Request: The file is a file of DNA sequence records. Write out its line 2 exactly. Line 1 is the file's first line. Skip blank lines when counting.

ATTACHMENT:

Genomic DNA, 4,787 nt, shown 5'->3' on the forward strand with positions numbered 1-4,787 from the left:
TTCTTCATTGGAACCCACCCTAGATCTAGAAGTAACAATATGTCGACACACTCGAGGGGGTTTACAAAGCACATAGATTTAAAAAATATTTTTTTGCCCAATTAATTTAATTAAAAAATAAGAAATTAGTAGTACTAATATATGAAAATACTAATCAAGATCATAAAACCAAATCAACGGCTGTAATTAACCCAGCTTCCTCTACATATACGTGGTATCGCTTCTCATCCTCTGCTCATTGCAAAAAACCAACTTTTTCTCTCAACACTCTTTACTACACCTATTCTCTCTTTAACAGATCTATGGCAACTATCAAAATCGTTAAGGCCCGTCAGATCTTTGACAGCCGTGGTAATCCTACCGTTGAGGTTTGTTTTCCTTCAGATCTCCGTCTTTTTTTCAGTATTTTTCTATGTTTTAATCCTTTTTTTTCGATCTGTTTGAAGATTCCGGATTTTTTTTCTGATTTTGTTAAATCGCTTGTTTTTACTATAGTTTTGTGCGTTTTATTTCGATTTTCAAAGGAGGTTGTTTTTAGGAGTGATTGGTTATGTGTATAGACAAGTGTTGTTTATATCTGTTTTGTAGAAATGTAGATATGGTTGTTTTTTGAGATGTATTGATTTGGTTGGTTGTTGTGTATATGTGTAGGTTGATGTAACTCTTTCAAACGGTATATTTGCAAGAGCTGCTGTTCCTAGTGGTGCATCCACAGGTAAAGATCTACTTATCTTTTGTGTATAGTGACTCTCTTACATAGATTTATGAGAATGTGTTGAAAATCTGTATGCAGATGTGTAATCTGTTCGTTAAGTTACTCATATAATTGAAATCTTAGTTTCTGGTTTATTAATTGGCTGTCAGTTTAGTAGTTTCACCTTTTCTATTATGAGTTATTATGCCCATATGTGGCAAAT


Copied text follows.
TTCTTCATTGGAACCCACCCTAGATCTAGAAGTAACAATATGTCGACACACTCGAGGGGGTTTACAAAGCACATAGATTTAAAAAATATTTTTTTGCCCAATTAATTTAATTAAAAAATAAGAAATTAGTAGTACTAATATATGAAAATACTAATCAAGATCATAAAACCAAATCAACGGCTGTAATTAACCCAGCTTCCTCTACATATACGTGGTATCGCTTCTCATCCTCTGCTCATTGCAAAAAACCAACTTTTTCTCTCAACACTCTTTACTACACCTATTCTCTCTTTAACAGATCTATGGCAACTATCAAAATCGTTAAGGCCCGTCAGATCTTTGACAGCCGTGGTAATCCTACCGTTGAGGTTTGTTTTCCTTCAGATCTCCGTCTTTTTTTCAGTATTTTTCTATGTTTTAATCCTTTTTTTTCGATCTGTTTGAAGATTCCGGATTTTTTTTCTGATTTTGTTAAATCGCTTGTTTTTACTATAGTTTTGTGCGTTTTATTTCGATTTTCAAAGGAGGTTGTTTTTAGGAGTGATTGGTTATGTGTATAGACAAGTGTTGTTTATATCTGTTTTGTAGAAATGTAGATATGGTTGTTTTTTGAGATGTATTGATTTGGTTGGTTGTTGTGTATATGTGTAGGTTGATGTAACTCTTTCAAACGGTATATTTGCAAGAGCTGCTGTTCCTAGTGGTGCATCCACAGGTAAAGATCTACTTATCTTTTGTGTATAGTGACTCTCTTACATAGATTTATGAGAATGTGTTGAAAATCTGTATGCAGATGTGTAATCTGTTCGTTAAGTTACTCATATAATTGAAATCTTAGTTTCTGGTTTATTAATTGGCTGTCAGTTTAGTAGTTTCACCTTTTCTATTATGAGTTATTATGCCCATATGTGGCAAAT